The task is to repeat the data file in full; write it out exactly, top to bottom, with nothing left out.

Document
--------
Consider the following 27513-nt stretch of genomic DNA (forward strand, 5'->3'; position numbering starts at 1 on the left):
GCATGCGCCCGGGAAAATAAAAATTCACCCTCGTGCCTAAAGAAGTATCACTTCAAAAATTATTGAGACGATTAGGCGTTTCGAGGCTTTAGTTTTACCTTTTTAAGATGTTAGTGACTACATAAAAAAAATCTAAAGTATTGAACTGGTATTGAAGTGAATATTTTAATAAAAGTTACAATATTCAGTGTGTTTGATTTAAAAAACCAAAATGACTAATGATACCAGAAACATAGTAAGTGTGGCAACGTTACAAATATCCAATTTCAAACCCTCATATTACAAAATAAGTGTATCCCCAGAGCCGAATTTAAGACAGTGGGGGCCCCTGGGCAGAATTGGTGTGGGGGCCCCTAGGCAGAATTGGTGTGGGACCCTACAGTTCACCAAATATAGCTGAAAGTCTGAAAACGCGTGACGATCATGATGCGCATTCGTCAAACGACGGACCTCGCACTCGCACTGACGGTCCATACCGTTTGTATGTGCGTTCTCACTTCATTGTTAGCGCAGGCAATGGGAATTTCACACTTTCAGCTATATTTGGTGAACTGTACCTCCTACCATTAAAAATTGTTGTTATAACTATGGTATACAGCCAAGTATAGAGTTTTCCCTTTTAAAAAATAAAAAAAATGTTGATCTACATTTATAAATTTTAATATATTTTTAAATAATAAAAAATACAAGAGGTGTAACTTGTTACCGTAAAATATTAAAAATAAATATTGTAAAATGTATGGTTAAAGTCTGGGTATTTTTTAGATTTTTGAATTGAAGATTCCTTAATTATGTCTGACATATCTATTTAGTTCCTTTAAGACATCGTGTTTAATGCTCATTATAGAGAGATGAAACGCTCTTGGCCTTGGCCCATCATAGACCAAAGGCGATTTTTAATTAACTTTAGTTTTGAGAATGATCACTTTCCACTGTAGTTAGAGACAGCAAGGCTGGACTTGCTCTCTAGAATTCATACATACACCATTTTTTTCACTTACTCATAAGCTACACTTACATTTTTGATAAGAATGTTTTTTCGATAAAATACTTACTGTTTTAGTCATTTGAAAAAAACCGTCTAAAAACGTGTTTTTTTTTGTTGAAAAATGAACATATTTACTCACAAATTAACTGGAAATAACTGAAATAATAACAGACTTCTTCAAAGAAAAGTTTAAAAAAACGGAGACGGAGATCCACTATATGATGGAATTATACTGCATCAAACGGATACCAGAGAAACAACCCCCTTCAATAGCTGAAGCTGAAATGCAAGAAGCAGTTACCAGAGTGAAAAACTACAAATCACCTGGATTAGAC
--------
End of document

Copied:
Consider the following 27513-nt stretch of genomic DNA (forward strand, 5'->3'; position numbering starts at 1 on the left):
GCATGCGCCCGGGAAAATAAAAATTCACCCTCGTGCCTAAAGAAGTATCACTTCAAAAATTATTGAGACGATTAGGCGTTTCGAGGCTTTAGTTTTACCTTTTTAAGATGTTAGTGACTACATAAAAAAAATCTAAAGTATTGAACTGGTATTGAAGTGAATATTTTAATAAAAGTTACAATATTCAGTGTGTTTGATTTAAAAAACCAAAATGACTAATGATACCAGAAACATAGTAAGTGTGGCAACGTTACAAATATCCAATTTCAAACCCTCATATTACAAAATAAGTGTATCCCCAGAGCCGAATTTAAGACAGTGGGGGCCCCTGGGCAGAATTGGTGTGGGGGCCCCTAGGCAGAATTGGTGTGGGACCCTACAGTTCACCAAATATAGCTGAAAGTCTGAAAACGCGTGACGATCATGATGCGCATTCGTCAAACGACGGACCTCGCACTCGCACTGACGGTCCATACCGTTTGTATGTGCGTTCTCACTTCATTGTTAGCGCAGGCAATGGGAATTTCACACTTTCAGCTATATTTGGTGAACTGTACCTCCTACCATTAAAAATTGTTGTTATAACTATGGTATACAGCCAAGTATAGAGTTTTCCCTTTTAAAAAATAAAAAAAATGTTGATCTACATTTATAAATTTTAATATATTTTTAAATAATAAAAAATACAAGAGGTGTAACTTGTTACCGTAAAATATTAAAAATAAATATTGTAAAATGTATGGTTAAAGTCTGGGTATTTTTTAGATTTTTGAATTGAAGATTCCTTAATTATGTCTGACATATCTATTTAGTTCCTTTAAGACATCGTGTTTAATGCTCATTATAGAGAGATGAAACGCTCTTGGCCTTGGCCCATCATAGACCAAAGGCGATTTTTAATTAACTTTAGTTTTGAGAATGATCACTTTCCACTGTAGTTAGAGACAGCAAGGCTGGACTTGCTCTCTAGAATTCATACATACACCATTTTTTTCACTTACTCATAAGCTACACTTACATTTTTGATAAGAATGTTTTTTCGATAAAATACTTACTGTTTTAGTCATTTGAAAAAAACCGTCTAAAAACGTGTTTTTTTTTGTTGAAAAATGAACATATTTACTCACAAATTAACTGGAAATAACTGAAATAATAACAGACTTCTTCAAAGAAAAGTTTAAAAAAACGGAGACGGAGATCCACTATATGATGGAATTATACTGCATCAAACGGATACCAGAGAAACAACCCCCTTCAATAGCTGAAGCTGAAATGCAAGAAGCAGTTACCAGAGTGAAAAACTACAAATCACCTGGATTAGAC